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Millions of mutinies on the shelves

With Skype and Zoom calls infiltrating the home, the bookshelf finds itself strategically placed in the line of vision of others
Even the messiest of shelves evoke indulgent thoughts about the absent-minded philosopher-reader

Srimoyee Bagchi   |     |   Published 04.06.20, 04:23 PM

Do not judge a person by his bookshelf — it was probably rearranged before the Zoom video call. Bookshelves have suddenly come under intense and unexpected scrutiny since lockdowns were imposed across the world. With Skype and Zoom calls infiltrating the home, that former oasis of privacy, people have had to be careful about what they reveal to the world. Can there be a better way of embellishing the Self than placing the bookshelf strategically in the line of vision of Others? Even the messiest of shelves evoke indulgent thoughts about the absent-minded philosopher-reader. The shelves of academics and scientists bear proof of this. Rows upon rows of stacked, often dusty, books with spiral-bound reports and papers stuffed sideways into every spare inch of space are a signpost of the candescent, enquiring mind. The historian, Simon Schama, won hearts with a backdrop of steeply piled books, jumbled shelves and a comfortable armchair, which had been commandeered to store — no prizes for guessing — more books.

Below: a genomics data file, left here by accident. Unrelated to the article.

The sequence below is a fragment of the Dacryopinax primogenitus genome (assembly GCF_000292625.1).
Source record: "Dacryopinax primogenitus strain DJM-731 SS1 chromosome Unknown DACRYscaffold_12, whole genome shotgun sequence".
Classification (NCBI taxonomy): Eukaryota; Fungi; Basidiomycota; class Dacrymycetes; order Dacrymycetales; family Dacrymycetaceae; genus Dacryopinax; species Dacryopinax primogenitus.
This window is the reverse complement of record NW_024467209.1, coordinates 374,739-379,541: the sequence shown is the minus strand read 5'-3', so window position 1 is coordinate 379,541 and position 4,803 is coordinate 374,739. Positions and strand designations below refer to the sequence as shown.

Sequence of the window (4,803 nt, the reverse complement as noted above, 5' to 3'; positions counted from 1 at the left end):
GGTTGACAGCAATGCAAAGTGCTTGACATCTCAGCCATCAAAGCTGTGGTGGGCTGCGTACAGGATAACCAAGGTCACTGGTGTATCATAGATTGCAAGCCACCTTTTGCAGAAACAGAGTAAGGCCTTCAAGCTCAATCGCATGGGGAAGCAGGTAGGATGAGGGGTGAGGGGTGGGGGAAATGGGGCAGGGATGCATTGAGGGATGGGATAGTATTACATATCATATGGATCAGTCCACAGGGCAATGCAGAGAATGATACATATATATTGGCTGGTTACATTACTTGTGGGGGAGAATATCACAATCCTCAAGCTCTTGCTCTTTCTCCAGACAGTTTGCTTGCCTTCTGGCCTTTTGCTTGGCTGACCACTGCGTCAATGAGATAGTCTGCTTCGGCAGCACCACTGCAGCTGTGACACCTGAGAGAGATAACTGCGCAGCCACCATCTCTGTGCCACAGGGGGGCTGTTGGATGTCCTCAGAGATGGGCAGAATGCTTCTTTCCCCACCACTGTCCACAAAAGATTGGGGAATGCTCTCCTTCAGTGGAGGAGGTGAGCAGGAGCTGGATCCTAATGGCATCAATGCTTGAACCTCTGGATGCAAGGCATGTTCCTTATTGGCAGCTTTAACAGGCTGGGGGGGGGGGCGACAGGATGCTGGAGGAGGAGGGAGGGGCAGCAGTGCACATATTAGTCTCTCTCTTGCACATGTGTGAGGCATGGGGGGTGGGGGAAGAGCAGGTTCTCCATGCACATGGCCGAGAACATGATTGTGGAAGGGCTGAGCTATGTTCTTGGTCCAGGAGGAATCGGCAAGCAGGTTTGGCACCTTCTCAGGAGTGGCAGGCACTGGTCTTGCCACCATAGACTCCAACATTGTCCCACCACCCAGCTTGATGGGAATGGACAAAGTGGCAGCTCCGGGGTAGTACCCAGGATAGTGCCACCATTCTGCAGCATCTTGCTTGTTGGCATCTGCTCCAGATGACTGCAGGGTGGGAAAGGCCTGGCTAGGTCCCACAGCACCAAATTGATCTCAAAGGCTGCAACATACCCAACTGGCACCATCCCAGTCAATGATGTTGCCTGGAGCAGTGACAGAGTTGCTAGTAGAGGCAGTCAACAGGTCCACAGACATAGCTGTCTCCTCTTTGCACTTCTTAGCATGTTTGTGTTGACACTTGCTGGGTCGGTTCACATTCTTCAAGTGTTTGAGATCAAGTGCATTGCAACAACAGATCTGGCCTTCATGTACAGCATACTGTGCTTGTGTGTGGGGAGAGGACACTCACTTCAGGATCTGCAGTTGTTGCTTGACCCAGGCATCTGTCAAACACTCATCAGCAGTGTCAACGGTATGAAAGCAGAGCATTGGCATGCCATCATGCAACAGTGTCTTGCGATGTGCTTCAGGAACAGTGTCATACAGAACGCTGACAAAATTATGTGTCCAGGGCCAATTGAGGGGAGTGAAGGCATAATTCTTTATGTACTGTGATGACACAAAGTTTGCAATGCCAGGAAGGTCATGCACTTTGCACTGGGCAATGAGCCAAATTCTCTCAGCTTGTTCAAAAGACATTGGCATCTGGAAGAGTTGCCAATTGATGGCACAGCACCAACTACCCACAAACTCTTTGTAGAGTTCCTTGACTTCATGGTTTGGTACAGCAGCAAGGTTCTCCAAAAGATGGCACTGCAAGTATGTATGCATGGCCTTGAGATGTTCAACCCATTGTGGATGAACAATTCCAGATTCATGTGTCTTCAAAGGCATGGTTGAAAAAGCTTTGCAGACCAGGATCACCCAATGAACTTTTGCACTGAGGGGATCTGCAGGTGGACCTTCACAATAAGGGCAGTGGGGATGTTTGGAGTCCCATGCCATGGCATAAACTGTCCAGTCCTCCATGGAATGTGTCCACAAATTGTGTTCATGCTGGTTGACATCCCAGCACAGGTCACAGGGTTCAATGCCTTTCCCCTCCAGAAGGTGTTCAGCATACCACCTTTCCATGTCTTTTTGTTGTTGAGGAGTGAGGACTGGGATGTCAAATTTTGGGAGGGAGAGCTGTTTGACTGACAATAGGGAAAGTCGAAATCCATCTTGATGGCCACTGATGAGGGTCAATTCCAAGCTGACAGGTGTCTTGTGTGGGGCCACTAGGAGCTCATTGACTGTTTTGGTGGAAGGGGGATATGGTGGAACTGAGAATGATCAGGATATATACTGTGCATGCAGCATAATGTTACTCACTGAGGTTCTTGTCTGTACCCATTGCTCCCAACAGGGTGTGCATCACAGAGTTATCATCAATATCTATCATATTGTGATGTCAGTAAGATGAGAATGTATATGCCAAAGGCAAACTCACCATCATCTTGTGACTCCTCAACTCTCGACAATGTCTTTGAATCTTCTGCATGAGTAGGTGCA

When it comes to bookshelves, it seems the messier they are the better for the owner. The chaos prevents bookworms from seeing through the carefully-curated shelf that seeks to project a certain image about the owner — the poor Duchess of Cambridge failed to impress her viewers with her neat rows of decoratively-bound classics: a bit of anarchy on the shelves may have suggested that the books had actually been read. Another reason is that mess obscures identification of individual titles. Not content with policing speech, tweets and jokes, the Twitterati is now policing bookshelves. Michael Gove was accused of owning racist, anti-semitic literature like The War Path by the Holocaust denier, David Irving. David Cameron chose to hide Ian Kershaw’s acclaimed biography about Adolf Hitler before he was photographed in front of his shelf. Unfortunately, Kershaw’s Hitler was seen peeping out from Cameron’s shelf in another photograph.

But if readers only owned books that they agreed with, then it would be a tragic day for knowledge — as well as for Amazon books. The refusal to engage with contrarian commentary and ideology — including the works of a Holocaust denier — is not just dangerous for pluralism but also mighty dull. After all, being shocked and awed — Bush Jr made the phrase famous in a different context — adds to the pleasures of reading.

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